Asteroid Eros Reconstructed
June 8, 2009
Orbiting the Sun between Mars and Earth, asteroid 433 Eros was visited by the robot spacecraft NEAR-Shoemaker in 2000 February. High-resolution surface images and measurements made by NEAR's Laser Rangefinder (NLR) have been combined into the above visualization based on the derived 3D model of the tumbling space rock. NEAR allowed scientists to discover that Eros is a single solid body, that its composition is nearly uniform, and that it formed during the early years of our Solar System. Mysteries remain, however, including why some rocks on the surface have disintegrated. On 2001 February 12, the NEAR mission drew to a dramatic close as it was crash landed onto the asteroid's surface, surviving well enough to return an analysis of the composition of the surface regolith. In December of 2002, NASA made an unsuccessful attempt to communicate with the spacecraft after it spent 22 months resting on the asteroid's surface. NEAR will likely remain on the asteroid for billions of years as a monument to human ingenuity at the turn of the third millennium.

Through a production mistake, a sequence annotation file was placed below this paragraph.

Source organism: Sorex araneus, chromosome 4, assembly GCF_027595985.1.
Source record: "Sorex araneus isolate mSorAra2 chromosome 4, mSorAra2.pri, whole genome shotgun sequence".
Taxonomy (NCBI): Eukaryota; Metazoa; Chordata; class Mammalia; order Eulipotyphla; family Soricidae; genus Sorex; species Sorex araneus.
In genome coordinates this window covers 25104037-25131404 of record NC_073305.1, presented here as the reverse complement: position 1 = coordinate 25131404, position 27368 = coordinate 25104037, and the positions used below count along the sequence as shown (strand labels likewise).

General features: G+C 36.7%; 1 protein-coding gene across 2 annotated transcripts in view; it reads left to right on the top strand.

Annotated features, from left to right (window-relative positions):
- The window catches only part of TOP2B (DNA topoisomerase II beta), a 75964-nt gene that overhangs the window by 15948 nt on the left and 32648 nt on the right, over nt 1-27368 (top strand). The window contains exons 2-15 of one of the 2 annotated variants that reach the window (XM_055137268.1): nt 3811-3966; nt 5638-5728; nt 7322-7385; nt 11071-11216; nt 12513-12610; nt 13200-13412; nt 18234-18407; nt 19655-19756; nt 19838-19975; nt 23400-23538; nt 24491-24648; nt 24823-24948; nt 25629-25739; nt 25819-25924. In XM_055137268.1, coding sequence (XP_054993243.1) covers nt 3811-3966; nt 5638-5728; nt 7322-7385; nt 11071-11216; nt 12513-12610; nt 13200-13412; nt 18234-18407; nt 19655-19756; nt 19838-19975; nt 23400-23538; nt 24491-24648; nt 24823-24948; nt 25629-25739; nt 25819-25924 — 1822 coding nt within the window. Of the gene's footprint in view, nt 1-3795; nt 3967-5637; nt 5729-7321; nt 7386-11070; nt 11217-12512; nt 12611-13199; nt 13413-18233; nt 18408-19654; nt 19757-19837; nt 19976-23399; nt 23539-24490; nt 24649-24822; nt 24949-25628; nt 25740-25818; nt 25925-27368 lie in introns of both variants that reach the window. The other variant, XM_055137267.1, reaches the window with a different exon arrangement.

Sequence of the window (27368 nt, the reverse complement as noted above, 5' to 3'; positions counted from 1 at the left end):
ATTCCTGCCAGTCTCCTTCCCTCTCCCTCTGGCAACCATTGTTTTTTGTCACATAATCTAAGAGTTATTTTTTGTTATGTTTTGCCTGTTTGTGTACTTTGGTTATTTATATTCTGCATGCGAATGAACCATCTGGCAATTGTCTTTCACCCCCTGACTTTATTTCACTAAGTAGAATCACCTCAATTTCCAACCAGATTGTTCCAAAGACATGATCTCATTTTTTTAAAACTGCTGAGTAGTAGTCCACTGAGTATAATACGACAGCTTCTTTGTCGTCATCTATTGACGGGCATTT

Topics: Environment, Discovery program, NEAR Shoemaker, 433 Eros, Regolith, Mars, Asteroid, Spacecraft